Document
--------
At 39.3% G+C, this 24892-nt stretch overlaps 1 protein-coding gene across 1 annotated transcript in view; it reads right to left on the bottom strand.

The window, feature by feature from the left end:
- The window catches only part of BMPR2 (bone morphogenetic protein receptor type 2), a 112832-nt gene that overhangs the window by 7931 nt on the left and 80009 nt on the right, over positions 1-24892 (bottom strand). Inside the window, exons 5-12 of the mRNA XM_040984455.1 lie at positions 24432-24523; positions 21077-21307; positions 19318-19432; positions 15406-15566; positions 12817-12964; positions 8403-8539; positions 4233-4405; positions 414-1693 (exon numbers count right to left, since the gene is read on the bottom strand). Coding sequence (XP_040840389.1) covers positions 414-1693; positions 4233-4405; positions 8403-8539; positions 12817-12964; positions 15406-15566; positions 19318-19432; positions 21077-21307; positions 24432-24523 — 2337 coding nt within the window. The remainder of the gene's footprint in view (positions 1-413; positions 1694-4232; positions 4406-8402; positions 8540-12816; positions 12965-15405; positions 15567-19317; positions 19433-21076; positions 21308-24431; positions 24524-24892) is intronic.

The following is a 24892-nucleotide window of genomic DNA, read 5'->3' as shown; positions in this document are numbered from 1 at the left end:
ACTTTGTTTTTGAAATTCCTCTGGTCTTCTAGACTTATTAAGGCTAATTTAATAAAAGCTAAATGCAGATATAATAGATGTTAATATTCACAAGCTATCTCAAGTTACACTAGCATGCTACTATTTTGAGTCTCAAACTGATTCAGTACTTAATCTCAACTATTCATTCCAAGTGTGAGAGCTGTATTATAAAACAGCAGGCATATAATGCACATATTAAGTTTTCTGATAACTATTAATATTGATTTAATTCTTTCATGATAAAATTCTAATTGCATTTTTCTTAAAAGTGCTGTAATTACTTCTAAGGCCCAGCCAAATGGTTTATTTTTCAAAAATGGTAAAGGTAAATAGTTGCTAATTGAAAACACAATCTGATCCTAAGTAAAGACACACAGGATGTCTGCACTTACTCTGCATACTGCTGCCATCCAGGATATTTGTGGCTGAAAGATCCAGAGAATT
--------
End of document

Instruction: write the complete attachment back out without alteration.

At 39.3% G+C, this 24892-nt stretch overlaps 1 protein-coding gene across 1 annotated transcript in view; it reads right to left on the bottom strand.

The window, feature by feature from the left end:
- The window catches only part of BMPR2 (bone morphogenetic protein receptor type 2), a 112832-nt gene that overhangs the window by 7931 nt on the left and 80009 nt on the right, over positions 1-24892 (bottom strand). Inside the window, exons 5-12 of the mRNA XM_040984455.1 lie at positions 24432-24523; positions 21077-21307; positions 19318-19432; positions 15406-15566; positions 12817-12964; positions 8403-8539; positions 4233-4405; positions 414-1693 (exon numbers count right to left, since the gene is read on the bottom strand). Coding sequence (XP_040840389.1) covers positions 414-1693; positions 4233-4405; positions 8403-8539; positions 12817-12964; positions 15406-15566; positions 19318-19432; positions 21077-21307; positions 24432-24523 — 2337 coding nt within the window. The remainder of the gene's footprint in view (positions 1-413; positions 1694-4232; positions 4406-8402; positions 8540-12816; positions 12965-15405; positions 15567-19317; positions 19433-21076; positions 21308-24431; positions 24524-24892) is intronic.

The following is a 24892-nucleotide window of genomic DNA, read 5'->3' as shown; positions in this document are numbered from 1 at the left end:
ACTTTGTTTTTGAAATTCCTCTGGTCTTCTAGACTTATTAAGGCTAATTTAATAAAAGCTAAATGCAGATATAATAGATGTTAATATTCACAAGCTATCTCAAGTTACACTAGCATGCTACTATTTTGAGTCTCAAACTGATTCAGTACTTAATCTCAACTATTCATTCCAAGTGTGAGAGCTGTATTATAAAACAGCAGGCATATAATGCACATATTAAGTTTTCTGATAACTATTAATATTGATTTAATTCTTTCATGATAAAATTCTAATTGCATTTTTCTTAAAAGTGCTGTAATTACTTCTAAGGCCCAGCCAAATGGTTTATTTTTCAAAAATGGTAAAGGTAAATAGTTGCTAATTGAAAACACAATCTGATCCTAAGTAAAGACACACAGGATGTCTGCACTTACTCTGCATACTGCTGCCATCCAGGATATTTGTGGCTGAAAGATCCAGAGAATT